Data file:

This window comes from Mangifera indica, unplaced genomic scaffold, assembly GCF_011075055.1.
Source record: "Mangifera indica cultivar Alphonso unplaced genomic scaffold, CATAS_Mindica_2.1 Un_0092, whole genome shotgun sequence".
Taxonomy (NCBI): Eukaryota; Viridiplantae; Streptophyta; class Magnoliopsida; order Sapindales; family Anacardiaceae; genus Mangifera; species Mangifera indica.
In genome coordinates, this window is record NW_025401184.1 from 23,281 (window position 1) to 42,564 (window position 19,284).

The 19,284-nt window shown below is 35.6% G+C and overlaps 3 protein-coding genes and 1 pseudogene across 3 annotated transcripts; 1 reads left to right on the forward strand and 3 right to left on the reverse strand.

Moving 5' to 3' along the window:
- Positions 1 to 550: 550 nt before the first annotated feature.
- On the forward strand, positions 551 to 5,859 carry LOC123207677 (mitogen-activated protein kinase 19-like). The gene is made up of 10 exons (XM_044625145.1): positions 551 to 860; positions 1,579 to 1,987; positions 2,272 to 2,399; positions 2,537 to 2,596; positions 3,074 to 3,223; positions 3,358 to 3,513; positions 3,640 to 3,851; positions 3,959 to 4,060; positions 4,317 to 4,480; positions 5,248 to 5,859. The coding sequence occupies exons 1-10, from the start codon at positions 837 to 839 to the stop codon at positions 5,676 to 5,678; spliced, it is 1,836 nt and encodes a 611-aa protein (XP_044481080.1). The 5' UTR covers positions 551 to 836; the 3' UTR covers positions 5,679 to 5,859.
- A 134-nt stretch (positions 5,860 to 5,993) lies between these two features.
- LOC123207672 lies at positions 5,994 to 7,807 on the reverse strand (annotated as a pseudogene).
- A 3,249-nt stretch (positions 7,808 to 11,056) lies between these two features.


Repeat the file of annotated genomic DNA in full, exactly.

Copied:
This window comes from Mangifera indica, unplaced genomic scaffold, assembly GCF_011075055.1.
Source record: "Mangifera indica cultivar Alphonso unplaced genomic scaffold, CATAS_Mindica_2.1 Un_0092, whole genome shotgun sequence".
Taxonomy (NCBI): Eukaryota; Viridiplantae; Streptophyta; class Magnoliopsida; order Sapindales; family Anacardiaceae; genus Mangifera; species Mangifera indica.
In genome coordinates, this window is record NW_025401184.1 from 23,281 (window position 1) to 42,564 (window position 19,284).

The 19,284-nt window shown below is 35.6% G+C and overlaps 3 protein-coding genes and 1 pseudogene across 3 annotated transcripts; 1 reads left to right on the forward strand and 3 right to left on the reverse strand.

Moving 5' to 3' along the window:
- Positions 1 to 550: 550 nt before the first annotated feature.
- On the forward strand, positions 551 to 5,859 carry LOC123207677 (mitogen-activated protein kinase 19-like). The gene is made up of 10 exons (XM_044625145.1): positions 551 to 860; positions 1,579 to 1,987; positions 2,272 to 2,399; positions 2,537 to 2,596; positions 3,074 to 3,223; positions 3,358 to 3,513; positions 3,640 to 3,851; positions 3,959 to 4,060; positions 4,317 to 4,480; positions 5,248 to 5,859. The coding sequence occupies exons 1-10, from the start codon at positions 837 to 839 to the stop codon at positions 5,676 to 5,678; spliced, it is 1,836 nt and encodes a 611-aa protein (XP_044481080.1). The 5' UTR covers positions 551 to 836; the 3' UTR covers positions 5,679 to 5,859.
- A 134-nt stretch (positions 5,860 to 5,993) lies between these two features.
- LOC123207672 lies at positions 5,994 to 7,807 on the reverse strand (annotated as a pseudogene).
- A 3,249-nt stretch (positions 7,808 to 11,056) lies between these two features.